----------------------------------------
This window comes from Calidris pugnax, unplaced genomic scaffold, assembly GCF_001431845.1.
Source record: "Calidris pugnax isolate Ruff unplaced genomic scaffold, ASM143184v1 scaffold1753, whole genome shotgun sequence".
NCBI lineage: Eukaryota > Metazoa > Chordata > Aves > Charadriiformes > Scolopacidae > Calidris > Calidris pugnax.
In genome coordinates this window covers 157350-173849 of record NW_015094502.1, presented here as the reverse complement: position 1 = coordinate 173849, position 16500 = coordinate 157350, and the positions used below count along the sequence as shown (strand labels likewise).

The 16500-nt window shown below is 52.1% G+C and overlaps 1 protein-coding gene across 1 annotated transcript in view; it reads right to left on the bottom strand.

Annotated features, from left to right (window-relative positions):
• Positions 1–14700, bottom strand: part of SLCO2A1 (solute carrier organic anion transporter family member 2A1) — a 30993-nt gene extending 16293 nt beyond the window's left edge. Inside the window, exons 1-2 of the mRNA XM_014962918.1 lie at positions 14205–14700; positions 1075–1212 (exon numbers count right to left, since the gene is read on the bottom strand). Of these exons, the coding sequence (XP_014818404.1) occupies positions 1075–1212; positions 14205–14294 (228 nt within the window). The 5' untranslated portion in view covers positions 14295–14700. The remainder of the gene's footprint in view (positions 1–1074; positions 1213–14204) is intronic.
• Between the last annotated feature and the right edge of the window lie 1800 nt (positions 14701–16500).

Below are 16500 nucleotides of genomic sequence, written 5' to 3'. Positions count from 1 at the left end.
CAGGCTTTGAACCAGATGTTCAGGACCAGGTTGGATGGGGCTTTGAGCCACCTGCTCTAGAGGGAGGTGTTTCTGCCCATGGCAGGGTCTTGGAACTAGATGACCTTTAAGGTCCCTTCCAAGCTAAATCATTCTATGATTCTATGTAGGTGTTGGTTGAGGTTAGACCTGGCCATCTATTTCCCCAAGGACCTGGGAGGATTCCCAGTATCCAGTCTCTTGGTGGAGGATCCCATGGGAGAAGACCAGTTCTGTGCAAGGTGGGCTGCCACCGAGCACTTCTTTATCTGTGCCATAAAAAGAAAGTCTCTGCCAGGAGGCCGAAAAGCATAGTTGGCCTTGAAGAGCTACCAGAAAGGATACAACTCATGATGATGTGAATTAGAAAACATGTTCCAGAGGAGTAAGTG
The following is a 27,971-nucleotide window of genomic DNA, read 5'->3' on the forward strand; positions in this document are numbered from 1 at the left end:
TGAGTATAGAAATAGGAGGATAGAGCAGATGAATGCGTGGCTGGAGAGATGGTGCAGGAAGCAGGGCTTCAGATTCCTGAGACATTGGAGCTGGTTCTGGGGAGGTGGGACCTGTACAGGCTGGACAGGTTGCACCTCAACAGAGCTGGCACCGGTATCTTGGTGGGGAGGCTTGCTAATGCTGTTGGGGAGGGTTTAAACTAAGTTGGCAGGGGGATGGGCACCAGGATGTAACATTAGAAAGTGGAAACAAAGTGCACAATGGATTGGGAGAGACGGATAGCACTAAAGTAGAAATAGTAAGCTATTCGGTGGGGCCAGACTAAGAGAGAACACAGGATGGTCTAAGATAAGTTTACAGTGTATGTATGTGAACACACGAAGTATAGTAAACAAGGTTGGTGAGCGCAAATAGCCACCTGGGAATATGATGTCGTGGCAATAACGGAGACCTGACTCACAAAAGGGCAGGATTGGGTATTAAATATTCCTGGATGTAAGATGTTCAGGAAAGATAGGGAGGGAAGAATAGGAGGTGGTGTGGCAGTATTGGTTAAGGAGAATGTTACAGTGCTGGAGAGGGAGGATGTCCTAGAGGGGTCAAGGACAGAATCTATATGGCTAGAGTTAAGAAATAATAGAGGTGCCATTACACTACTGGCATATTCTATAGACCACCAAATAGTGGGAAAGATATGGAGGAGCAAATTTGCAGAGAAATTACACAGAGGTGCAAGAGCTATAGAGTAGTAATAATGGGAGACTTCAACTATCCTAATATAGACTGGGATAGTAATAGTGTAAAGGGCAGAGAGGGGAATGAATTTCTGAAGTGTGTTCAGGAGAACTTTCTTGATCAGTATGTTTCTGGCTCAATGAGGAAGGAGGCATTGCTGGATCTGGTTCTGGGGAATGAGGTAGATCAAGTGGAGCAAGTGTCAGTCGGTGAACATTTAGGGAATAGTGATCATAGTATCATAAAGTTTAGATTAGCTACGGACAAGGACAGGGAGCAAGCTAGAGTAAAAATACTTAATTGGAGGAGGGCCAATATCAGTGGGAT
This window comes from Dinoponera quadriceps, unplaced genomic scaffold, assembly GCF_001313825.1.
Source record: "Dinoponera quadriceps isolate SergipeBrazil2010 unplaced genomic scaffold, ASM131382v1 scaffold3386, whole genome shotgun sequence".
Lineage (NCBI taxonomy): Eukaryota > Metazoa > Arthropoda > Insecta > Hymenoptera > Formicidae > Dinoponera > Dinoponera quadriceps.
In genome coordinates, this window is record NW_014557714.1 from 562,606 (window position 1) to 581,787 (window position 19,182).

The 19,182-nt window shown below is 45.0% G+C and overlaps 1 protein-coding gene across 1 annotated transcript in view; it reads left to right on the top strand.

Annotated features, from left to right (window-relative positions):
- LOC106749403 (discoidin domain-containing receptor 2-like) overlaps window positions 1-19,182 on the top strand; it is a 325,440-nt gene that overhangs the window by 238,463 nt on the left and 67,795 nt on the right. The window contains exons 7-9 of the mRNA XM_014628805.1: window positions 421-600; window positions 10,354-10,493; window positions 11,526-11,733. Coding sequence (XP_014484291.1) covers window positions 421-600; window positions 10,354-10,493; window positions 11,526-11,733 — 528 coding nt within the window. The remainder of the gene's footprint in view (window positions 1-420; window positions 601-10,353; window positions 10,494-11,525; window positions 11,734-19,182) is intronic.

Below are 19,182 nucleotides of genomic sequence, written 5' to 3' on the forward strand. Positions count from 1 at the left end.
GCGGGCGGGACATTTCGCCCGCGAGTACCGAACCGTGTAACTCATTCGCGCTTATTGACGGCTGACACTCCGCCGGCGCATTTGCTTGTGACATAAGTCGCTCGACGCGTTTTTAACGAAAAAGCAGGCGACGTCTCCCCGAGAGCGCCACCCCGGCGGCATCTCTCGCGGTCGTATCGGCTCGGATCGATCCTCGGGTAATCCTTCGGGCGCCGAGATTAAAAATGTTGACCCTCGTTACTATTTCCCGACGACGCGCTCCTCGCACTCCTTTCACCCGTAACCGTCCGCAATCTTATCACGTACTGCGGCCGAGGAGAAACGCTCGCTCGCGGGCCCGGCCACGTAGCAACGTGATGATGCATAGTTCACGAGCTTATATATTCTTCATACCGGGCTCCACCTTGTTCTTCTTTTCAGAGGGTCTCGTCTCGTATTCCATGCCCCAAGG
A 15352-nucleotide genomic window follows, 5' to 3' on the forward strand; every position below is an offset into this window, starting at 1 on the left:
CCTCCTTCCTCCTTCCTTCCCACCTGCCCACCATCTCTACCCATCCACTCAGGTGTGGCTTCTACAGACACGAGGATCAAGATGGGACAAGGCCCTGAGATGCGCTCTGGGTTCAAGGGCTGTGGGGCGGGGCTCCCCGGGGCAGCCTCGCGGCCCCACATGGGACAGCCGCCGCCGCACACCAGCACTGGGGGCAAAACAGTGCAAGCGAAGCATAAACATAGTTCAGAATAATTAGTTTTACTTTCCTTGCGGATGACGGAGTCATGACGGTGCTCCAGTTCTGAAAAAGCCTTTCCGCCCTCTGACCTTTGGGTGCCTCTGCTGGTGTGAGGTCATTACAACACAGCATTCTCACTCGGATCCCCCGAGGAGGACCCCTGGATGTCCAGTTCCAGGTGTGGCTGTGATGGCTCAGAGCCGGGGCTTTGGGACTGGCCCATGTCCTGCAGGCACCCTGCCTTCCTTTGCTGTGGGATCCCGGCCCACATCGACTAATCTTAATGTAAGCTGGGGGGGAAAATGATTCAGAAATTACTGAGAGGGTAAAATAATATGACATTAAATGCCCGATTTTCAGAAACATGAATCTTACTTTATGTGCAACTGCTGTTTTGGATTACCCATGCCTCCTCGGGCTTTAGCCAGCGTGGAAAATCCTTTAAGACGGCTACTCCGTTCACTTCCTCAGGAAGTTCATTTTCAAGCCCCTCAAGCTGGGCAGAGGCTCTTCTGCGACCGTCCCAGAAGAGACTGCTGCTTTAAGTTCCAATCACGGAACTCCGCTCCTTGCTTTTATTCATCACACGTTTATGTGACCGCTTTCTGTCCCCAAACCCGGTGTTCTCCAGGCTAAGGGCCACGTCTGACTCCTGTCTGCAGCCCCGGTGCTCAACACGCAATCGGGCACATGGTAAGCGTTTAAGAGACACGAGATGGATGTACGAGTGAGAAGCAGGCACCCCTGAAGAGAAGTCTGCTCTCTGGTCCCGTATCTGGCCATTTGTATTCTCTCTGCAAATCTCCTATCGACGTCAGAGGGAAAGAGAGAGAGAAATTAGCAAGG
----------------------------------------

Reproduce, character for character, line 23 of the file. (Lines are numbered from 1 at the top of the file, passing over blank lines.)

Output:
CCTCCTTCCTCCTTCCTTCCCACCTGCCCACCATCTCTACCCATCCACTCAGGTGTGGCTTCTACAGACACGAGGATCAAGATGGGACAAGGCCCTGAGATGCGCTCTGGGTTCAAGGGCTGTGGGGCGGGGCTCCCCGGGGCAGCCTCGCGGCCCCACATGGGACAGCCGCCGCCGCACACCAGCACTGGGGGCAAAACAGTGCAAGCGAAGCATAAACATAGTTCAGAATAATTAGTTTTACTTTCCTTGCGGATGACGGAGTCATGACGGTGCTCCAGTTCTGAAAAAGCCTTTCCGCCCTCTGACCTTTGGGTGCCTCTGCTGGTGTGAGGTCATTACAACACAGCATTCTCACTCGGATCCCCCGAGGAGGACCCCTGGATGTCCAGTTCCAGGTGTGGCTGTGATGGCTCAGAGCCGGGGCTTTGGGACTGGCCCATGTCCTGCAGGCACCCTGCCTTCCTTTGCTGTGGGATCCCGGCCCACATCGACTAATCTTAATGTAAGCTGGGGGGGAAAATGATTCAGAAATTACTGAGAGGGTAAAATAATATGACATTAAATGCCCGATTTTCAGAAACATGAATCTTACTTTATGTGCAACTGCTGTTTTGGATTACCCATGCCTCCTCGGGCTTTAGCCAGCGTGGAAAATCCTTTAAGACGGCTACTCCGTTCACTTCCTCAGGAAGTTCATTTTCAAGCCCCTCAAGCTGGGCAGAGGCTCTTCTGCGACCGTCCCAGAAGAGACTGCTGCTTTAAGTTCCAATCACGGAACTCCGCTCCTTGCTTTTATTCATCACACGTTTATGTGACCGCTTTCTGTCCCCAAACCCGGTGTTCTCCAGGCTAAGGGCCACGTCTGACTCCTGTCTGCAGCCCCGGTGCTCAACACGCAATCGGGCACATGGTAAGCGTTTAAGAGACACGAGATGGATGTACGAGTGAGAAGCAGGCACCCCTGAAGAGAAGTCTGCTCTCTGGTCCCGTATCTGGCCATTTGTATTCTCTCTGCAAATCTCCTATCGACGTCAGAGGGAAAGAGAGAGAGAAATTAGCAAGG